William T. Hathaway’s Wellspring reviewed by Guadamour

Wellspring by Wm T Hathawayby Guadamour
Writer, Dandelion Salad
October 17, 2013

In the 30,000 word dystopian novella, Wellspring (Cosmic Egg Books, 2013), William T. Hathaway describes the drought devastated California of 2026. “The 18-year-old new high school graduate, Bob Parks, escaping from LA meets up with the 77-year-old retired public interest lawyer, Jane Catherine Willoughby while hitchhiking. The two of them go on a Quixotic search for water which they believe exists underground.

Jane believes in a universal consciousness and teaches Bob Transcendental Meditation so they can tap into the consciousness and let that lead them to the water. This is reminiscent of Upton Sinclair’s, Mental Radio (1930), which documents Sinclair’s test of psychic abilities of Mary Craig Kimbrough, his second wife, Sinclair uses an immigrant Polish medium in the eleven book Lanny Budd series whose control, an ancient Native America, to lead Lanny to success. The Transcendental Meditation also echoes Jack London in his book Star Rover (1915). This is a novel of prison brutality and reincarnation. Darrell Standing, a university professor serving life imprisonment in San Quentin for murder. Prison officials try to break his spirit by means of a torture device called “the jacket,” a canvas jacket which can be tightly laced so as to compress the whole body, inducing angina. Standing discovers how to withstand the torture by entering a kind of trance state, in which he walks among the stars and experiences portions of past lives.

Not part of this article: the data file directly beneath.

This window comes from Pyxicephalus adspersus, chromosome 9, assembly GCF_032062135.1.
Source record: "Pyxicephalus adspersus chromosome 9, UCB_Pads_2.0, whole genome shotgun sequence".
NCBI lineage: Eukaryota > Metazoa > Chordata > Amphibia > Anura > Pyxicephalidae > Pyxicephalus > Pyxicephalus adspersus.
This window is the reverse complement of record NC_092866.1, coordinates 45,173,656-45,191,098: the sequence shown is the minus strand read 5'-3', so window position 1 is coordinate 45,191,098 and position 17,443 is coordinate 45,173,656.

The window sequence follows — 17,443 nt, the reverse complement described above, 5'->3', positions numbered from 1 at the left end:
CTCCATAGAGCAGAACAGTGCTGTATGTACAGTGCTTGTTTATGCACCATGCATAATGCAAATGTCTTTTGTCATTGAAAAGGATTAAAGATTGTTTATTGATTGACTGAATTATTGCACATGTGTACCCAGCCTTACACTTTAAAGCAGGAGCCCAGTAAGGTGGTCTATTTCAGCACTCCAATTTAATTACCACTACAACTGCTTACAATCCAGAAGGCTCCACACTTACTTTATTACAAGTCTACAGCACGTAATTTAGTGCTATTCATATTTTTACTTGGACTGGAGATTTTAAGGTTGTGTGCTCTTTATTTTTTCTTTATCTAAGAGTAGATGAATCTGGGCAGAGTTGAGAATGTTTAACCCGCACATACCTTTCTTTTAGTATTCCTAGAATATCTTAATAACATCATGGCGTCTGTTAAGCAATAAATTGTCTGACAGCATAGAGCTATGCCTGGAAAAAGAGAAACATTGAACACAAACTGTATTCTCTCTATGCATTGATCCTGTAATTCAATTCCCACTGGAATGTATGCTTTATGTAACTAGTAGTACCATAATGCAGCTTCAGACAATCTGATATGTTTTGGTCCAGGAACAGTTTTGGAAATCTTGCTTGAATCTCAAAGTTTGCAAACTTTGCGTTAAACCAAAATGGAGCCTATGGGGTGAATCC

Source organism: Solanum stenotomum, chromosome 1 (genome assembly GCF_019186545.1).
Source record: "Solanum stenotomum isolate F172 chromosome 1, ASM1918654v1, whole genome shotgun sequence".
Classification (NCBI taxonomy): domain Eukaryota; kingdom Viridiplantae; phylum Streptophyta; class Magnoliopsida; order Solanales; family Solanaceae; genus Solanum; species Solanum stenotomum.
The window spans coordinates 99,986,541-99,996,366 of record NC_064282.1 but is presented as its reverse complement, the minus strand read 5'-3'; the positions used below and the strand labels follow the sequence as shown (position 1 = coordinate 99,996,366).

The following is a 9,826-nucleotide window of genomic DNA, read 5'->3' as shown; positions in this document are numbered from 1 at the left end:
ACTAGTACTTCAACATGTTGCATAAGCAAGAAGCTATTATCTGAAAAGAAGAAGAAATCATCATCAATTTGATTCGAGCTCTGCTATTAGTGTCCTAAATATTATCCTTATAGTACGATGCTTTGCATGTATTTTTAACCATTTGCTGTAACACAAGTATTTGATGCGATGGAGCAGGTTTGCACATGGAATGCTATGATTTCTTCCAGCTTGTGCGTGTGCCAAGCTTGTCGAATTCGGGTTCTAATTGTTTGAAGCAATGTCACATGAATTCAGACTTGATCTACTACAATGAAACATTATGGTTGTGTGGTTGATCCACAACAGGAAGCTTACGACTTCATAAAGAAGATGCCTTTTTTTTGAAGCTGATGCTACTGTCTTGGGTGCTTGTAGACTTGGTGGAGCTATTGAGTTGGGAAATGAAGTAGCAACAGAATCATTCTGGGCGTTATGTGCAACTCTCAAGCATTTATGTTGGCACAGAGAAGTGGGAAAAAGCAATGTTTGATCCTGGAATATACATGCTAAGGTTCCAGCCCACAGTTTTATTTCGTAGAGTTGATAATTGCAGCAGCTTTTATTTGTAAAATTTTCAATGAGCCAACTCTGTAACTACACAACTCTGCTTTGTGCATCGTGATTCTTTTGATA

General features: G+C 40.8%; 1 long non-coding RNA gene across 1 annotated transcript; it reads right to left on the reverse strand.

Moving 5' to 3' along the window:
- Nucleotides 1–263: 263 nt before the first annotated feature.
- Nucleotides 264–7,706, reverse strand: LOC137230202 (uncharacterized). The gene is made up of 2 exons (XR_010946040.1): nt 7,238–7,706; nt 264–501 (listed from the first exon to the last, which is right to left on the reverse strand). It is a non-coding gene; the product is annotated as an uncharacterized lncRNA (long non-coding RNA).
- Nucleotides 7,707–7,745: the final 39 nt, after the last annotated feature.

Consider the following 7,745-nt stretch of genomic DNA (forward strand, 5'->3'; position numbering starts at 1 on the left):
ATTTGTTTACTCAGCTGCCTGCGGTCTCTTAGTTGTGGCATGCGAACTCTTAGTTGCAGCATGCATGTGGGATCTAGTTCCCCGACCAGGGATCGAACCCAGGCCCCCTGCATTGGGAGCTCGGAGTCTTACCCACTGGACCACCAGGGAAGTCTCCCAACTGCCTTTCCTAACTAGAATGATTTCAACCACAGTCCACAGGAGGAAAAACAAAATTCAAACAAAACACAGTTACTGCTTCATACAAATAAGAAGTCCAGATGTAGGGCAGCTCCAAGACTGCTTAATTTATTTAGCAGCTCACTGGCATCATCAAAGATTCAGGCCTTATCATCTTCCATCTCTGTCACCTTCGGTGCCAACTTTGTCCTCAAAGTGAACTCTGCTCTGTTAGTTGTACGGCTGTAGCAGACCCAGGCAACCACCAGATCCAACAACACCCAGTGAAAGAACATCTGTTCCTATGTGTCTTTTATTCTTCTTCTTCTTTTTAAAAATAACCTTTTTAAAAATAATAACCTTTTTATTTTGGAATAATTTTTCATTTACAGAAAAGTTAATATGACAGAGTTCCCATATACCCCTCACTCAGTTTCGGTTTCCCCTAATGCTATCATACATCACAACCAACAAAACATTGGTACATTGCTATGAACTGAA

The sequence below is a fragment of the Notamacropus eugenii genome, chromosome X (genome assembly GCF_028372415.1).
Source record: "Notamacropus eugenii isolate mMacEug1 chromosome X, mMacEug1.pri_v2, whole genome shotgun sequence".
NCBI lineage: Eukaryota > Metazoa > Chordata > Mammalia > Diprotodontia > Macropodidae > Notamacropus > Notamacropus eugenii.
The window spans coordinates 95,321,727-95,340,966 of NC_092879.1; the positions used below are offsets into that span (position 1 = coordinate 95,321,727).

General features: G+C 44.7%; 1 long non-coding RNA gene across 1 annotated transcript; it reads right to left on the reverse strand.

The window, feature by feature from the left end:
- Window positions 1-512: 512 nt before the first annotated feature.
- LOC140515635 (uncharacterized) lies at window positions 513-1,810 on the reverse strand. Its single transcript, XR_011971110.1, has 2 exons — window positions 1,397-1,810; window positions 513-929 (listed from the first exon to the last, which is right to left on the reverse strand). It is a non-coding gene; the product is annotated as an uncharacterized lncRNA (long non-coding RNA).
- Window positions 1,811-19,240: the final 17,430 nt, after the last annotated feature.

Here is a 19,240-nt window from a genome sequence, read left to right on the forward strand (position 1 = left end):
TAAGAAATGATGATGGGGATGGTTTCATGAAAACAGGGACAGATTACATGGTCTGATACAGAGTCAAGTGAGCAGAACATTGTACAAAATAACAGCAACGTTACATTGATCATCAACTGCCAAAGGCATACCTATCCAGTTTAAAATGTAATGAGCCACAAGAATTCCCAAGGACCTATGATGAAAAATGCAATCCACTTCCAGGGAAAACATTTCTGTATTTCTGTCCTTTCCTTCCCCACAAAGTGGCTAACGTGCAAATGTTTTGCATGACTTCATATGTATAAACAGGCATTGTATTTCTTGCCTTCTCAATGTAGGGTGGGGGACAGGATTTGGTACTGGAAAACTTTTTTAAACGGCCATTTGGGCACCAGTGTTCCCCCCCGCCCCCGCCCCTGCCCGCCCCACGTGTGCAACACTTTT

Unfortunately, Wellspring starts out by telling the reader about the drought, and not allowing description and dialogue detail it. Few writers have the ability to describe the world from the perspective of a young man as Russell Banks does in Rule of The Bone. This book suffers from being told from the viewpoint of Bob Parks.

The salvation of Transcendental Mediation should be the focal point of the book, but it is never adequately explained and leaves the reader with a sense of disbelief. The love scene at the end of the novella is unbelievable because it is written as if Bob Parks were a very experienced man and not an 18-year-old.

The premise of the book, that a large underground reservoir of water can somehow end the drought is ludicrous. Droughts are determined by ocean temperatures and wind currents and not underground water.

Please don’t decide not to read this book because of my negative opinion of it, but rather read it, and draw your own conclusions.


See also:

Wellsprings, a new novella by William Hathaway (review plus an excerpt)

To purchase: http://www.cosmicegg-books.com/books/wellsprings